If you think Curiosity has incredible space vision, just wait until the Mars 2020 Rover sets its 23 eyes on the Red Planet.
Things with 23 eyes are usually Lovecraftian or living at the bottom of the ocean, but Mars 2020’s incredi-vision will come from just as many cameras that will be able to see in both macro detail and jaw-dropping panoramas as well as study the atmosphere, join forces with the rover’s other instruments, spot obstacles and possibly unearth more secrets hidden in that reddish dust.
NASA has seriously leveled up its camera technology since Mars Pathfinder landed in 1997. Sojourner, the first rover to touch down on Mars, had only three eyes, and an additional pair of photographic eyeballs looked over the barren landcape from a mast on the lander. Cameras have now gotten more advanced than any sci-fi movie in the late ‘90s could have imagined. Just look at your smartphone.
Mars 2020 has vision that goes over and above 20/20. Entry, descent and landing cameras will record the rover’s entry into the Martian atmosphere, descent and touchdown (you’ll get to see the first video ever of a parachute opening on an alien planet). Its Cachecam will keep an eye on rock samples deposited into the body, while its SkyCam will look upwards as part of a suite of weather instruments that will study the clouds and atmosphere.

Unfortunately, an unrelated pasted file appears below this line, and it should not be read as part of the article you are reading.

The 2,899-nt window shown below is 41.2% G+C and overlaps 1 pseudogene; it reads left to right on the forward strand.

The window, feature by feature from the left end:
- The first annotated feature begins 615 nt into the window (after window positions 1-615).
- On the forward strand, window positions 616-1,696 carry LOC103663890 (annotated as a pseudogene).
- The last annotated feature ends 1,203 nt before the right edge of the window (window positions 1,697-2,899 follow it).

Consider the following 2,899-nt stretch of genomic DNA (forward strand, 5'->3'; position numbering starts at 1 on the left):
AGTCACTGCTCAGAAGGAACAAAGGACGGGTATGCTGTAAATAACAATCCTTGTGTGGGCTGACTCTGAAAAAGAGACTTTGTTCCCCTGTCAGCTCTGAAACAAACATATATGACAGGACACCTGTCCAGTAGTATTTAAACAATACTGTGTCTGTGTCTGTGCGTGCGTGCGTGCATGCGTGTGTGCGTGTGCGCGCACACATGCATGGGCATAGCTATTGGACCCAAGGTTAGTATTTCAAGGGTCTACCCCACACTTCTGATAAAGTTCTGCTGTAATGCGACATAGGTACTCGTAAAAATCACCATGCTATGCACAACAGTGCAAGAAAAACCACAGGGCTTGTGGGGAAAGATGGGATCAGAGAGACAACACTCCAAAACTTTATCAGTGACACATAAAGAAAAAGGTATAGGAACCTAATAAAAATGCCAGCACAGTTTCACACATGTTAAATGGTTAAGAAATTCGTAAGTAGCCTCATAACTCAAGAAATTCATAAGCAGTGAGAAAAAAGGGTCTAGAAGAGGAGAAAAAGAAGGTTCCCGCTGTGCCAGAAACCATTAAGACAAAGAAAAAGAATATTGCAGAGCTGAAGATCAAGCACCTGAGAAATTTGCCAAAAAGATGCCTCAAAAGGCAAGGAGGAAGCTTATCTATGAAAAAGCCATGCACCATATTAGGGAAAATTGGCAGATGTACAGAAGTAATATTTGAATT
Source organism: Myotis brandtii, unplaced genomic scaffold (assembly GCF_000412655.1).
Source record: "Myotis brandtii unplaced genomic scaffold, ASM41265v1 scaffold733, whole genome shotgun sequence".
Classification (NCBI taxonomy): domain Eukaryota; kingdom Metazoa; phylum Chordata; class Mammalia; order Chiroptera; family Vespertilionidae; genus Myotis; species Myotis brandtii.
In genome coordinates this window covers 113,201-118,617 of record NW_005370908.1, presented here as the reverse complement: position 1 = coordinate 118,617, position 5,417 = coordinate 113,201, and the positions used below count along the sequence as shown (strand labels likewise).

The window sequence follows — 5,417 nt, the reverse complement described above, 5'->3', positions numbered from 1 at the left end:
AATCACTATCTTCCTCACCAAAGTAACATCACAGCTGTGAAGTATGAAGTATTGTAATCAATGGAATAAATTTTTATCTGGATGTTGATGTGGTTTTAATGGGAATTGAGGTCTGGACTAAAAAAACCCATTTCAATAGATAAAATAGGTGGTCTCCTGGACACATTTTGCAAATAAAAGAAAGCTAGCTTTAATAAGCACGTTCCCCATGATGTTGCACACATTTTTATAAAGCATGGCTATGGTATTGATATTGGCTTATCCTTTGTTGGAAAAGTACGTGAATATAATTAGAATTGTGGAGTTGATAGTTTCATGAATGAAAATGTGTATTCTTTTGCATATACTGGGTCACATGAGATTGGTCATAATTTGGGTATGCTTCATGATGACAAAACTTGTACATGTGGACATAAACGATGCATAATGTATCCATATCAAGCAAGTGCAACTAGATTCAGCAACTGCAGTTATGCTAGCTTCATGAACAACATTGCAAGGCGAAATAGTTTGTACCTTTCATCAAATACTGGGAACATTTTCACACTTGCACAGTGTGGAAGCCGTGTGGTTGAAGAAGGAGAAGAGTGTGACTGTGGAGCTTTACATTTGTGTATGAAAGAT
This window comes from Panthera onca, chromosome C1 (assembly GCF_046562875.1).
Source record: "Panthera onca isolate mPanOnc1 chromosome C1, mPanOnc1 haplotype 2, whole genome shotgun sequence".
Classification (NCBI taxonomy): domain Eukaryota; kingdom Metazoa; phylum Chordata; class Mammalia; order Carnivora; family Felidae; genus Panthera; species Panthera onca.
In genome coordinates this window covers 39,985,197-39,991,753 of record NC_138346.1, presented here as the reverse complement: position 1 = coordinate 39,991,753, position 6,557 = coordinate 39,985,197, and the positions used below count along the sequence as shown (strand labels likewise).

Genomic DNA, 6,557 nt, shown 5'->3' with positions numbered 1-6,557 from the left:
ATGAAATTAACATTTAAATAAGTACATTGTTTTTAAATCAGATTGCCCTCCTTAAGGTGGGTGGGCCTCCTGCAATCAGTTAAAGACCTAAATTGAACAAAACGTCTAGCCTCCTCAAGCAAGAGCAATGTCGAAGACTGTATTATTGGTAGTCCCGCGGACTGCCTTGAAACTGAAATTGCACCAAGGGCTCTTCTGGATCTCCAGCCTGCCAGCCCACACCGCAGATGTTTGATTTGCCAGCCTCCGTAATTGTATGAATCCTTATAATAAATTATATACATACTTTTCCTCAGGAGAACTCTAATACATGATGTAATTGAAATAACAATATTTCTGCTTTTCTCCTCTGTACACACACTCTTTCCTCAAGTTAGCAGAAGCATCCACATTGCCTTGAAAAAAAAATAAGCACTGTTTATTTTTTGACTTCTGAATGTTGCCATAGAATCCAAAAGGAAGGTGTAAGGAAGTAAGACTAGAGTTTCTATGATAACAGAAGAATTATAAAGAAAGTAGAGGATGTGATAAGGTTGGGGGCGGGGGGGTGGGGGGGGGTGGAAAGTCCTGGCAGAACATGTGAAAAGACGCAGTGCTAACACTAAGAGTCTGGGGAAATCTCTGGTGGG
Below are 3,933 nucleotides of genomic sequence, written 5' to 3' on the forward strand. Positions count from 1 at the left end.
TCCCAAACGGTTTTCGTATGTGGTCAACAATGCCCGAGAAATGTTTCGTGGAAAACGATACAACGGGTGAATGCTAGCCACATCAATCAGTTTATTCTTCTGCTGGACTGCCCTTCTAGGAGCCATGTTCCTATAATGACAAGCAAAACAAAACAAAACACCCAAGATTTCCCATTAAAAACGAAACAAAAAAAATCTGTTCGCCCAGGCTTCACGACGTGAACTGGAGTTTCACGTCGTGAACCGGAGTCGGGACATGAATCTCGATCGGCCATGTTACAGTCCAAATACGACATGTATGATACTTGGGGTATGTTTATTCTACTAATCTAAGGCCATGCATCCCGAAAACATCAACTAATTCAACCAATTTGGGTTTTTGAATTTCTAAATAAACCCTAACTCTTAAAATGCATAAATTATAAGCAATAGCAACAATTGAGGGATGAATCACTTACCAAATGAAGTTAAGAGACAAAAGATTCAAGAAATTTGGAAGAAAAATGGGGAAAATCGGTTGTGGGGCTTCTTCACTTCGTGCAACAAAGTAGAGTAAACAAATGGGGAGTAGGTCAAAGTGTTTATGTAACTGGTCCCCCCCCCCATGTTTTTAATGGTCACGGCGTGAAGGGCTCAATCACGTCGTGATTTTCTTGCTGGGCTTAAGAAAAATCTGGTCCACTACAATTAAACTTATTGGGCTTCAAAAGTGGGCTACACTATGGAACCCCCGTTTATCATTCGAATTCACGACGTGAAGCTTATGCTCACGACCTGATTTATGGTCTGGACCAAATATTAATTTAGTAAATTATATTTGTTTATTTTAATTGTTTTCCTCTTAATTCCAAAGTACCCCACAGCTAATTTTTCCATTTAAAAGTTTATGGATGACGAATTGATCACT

With advanced computer vision, the Lander Vision System Camera will be the mastermind behind the landing with its never-before used terrain relative navigation technology. Enhanced hi-res engineering cameras will see wider fields of view in more vibrant color than Curiosity’s—and in 3D.
Mastcam-Z is arguably the 2020 Rover’s most awesome robotic eye (the “Z” is for “zoom”). It’s like Curiosity’s MASTCAM on steroids, with a 3:1 zoom lens and stereoscopic cameras that can handle more 3D images. Zoom vision will give it the superpowered ability to see closeups of soil texture and erosion from over 300 feet away.
The engineering cameras on the 2020 Rover can do something even cooler than beam 20-megapixel color images back to Earth. Previous Navcams didn’t have the advantage of such a wide FOV, so they would have to take multiple photos that they would then piece together, but NASA’s new iterations will be able to capture an instant panoramic view without so much unnecessary panning and editing. An upgrade that greatly reduces motion blur means clearer photos as the rover crawls over the rusty terrain of Mars.
So what will all this futuristic tech find? Probably more things that will blow your mind, even if they’re not aliens.
(via NASA JPL)